I love photos because they arouse memory. Each picture taken gives birth to a swarm of other mind pictures. The more you take photographs, the less you forget the moments in your past life. I went to India in April 2011. It seems to be a long time ago but actually the atmosphere of happiness and the emotions are still alive.
We visited Jaisalmer after Bikaner. To get there, we had to spend several hours on a coach, going through the Thar Desert in the sun and even in the rain. The friendly guide Gopal had served glasses of Rum and Coke to all the passengers, because he hoped he would sell us a few bottles at the end of the stay. Unfortunately, I do not like rum. But I liked the Indian crackers he gave us; it is called Hot Mix. It looks like fish- food but it is crunchy and spicy. It is not easy to eat with your fingers; a spoon or a bick would be more practical!
So Jaisalmer is a town in the middle of the desert, its walls are made of sandstone, so they have the colour of the Thar: yellow. It is situated in the West part of Rajasthan, only 100 km from Pakistan. It is nicknamed the Golden Town, or the Indian Carcassonne, as the French like joking about it…because like Caracassonne, it is an impressive fortress in the middle of nowhere, both have the same earth colour, but Jaisalmer does not have the sharp towers at the top nor the green meadows around…
Jaisalmer was a rajput city, founded in the 12th century by Maharawal Jaisal Singh, whose portait I took from Wikipedia and I show it to you because I find it is a really nice portrait – I like the colours and the artless strokes -. Caravans carried spices and silk and used to stop in Jaisalmer during their business trips. You can also note the presence of Jains who built their temples in the heart of the city between the 12th and the 15th century. I am going to write an article about jains because they have a fascinating religion and I confess that I am more sensitive to their temples than to the Hindus’, as they create a kind of quiet meditative atmosphere which is close to the atmosphere in Christian churches, as well as a form of aestheticism through stone carving and chiaroscuro!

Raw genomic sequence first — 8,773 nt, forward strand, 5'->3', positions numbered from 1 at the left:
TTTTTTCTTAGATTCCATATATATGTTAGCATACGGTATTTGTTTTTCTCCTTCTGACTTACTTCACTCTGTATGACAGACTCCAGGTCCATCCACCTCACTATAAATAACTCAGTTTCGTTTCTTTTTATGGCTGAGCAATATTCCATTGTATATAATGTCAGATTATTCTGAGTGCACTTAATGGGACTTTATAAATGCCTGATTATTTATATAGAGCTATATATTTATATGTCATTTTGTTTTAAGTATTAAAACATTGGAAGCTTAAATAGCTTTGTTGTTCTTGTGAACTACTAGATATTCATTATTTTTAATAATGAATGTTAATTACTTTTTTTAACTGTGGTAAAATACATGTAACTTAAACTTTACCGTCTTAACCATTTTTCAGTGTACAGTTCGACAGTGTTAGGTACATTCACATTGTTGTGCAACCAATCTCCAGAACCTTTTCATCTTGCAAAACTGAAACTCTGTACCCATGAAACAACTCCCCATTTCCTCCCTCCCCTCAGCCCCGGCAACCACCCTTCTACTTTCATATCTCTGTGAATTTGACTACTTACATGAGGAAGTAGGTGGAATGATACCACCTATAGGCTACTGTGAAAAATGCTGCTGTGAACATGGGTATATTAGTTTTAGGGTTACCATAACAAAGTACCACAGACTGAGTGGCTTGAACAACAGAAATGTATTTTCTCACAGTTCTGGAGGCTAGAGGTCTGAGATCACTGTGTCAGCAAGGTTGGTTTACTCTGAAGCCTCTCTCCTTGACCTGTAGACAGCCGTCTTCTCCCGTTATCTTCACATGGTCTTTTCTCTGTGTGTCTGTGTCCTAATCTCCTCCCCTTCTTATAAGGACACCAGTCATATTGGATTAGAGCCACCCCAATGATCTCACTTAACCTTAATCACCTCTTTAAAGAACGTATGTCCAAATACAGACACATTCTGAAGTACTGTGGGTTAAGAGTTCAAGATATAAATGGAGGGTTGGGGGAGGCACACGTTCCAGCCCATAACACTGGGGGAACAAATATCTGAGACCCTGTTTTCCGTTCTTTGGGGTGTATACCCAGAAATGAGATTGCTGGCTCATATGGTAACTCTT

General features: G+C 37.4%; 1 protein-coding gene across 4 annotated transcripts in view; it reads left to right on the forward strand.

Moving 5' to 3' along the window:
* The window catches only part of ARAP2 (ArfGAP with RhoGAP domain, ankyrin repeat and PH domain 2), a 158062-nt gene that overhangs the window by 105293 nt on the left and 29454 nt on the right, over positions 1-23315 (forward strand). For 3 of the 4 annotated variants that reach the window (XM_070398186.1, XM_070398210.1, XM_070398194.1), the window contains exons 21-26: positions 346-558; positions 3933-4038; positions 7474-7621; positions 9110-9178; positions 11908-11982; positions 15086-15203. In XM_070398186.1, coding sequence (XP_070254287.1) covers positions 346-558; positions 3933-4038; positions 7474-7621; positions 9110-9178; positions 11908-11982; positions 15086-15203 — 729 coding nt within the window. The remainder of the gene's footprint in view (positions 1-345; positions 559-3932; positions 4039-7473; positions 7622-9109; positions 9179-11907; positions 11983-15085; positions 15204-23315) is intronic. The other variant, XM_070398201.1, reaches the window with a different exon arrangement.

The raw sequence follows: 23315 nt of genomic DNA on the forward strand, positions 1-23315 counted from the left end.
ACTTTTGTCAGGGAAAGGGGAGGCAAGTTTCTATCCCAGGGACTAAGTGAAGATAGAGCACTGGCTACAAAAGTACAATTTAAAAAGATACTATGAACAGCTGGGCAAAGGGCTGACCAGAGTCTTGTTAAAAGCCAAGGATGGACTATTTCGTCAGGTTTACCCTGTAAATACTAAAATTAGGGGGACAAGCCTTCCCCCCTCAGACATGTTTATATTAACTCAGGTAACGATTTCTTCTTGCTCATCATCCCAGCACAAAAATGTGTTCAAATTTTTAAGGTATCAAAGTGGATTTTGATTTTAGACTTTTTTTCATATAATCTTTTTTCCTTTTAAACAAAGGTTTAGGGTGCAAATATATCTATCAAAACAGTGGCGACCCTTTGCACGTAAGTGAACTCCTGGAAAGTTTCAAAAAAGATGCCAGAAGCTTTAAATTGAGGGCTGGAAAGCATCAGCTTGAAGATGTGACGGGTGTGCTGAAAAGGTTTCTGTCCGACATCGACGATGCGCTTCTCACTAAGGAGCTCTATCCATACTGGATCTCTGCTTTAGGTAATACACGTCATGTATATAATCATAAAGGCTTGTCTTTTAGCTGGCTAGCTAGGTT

When we arrived at the fortress, dogs were barking and barking because there was a bitch in heat in the pack. Some women and children were wearing traditional garments and excessive paint on their faces. They were selling jewels which were supposed to be silver. A shoe-shine boy followed us till the end of the tour. I was lucky because I had brand new Converse sneakers and he could not take me hostage to clean my shoes or change my soles. Nevertheless, he was a kind guy and we gave him some money for his obtinacy.
Then, we started walking in the narrow streets which were decorated with Ganesh paintings and carved-stone friezes. It was a real maze! The walls and the ledges of the windows looked like lace. It was breathtaking. Lace of stone! Lace of stone everywhere! I remember being really moved by the Alhambra, in Spain, when I was younger, but Jaisalmer is ten or twenty times as impressive as the Alhambra!
The only thing I could criticize, is the lack of preservation of such a treasure. 2000 people still live behind the walls of Jasailmer and I guess the weather, the pollution and people’s everyday lives are a probable source of damage.
But that’s the point: the charm of Jaisalmer lies in its people. It is a real town! Children play cricket, women chat on the doorsteps, lay their wet sarees on the roofs, sweep the pavement and men stay in front of their souvenir stalls or workshops, have a chai with the neighbours and watch the tourists pass by. It smells of spices, hot cow dung and sunny stone. I love this smell!
After the walk, we sat down at a terrasse. We had a delicious sweet lemon juice. It was refreshing and unexpected as lemons are supposed to be acid. A salesman had hung patchwork blankets on the wall. It was beautiful. We took pictures in front of this wall of colourful fabric.
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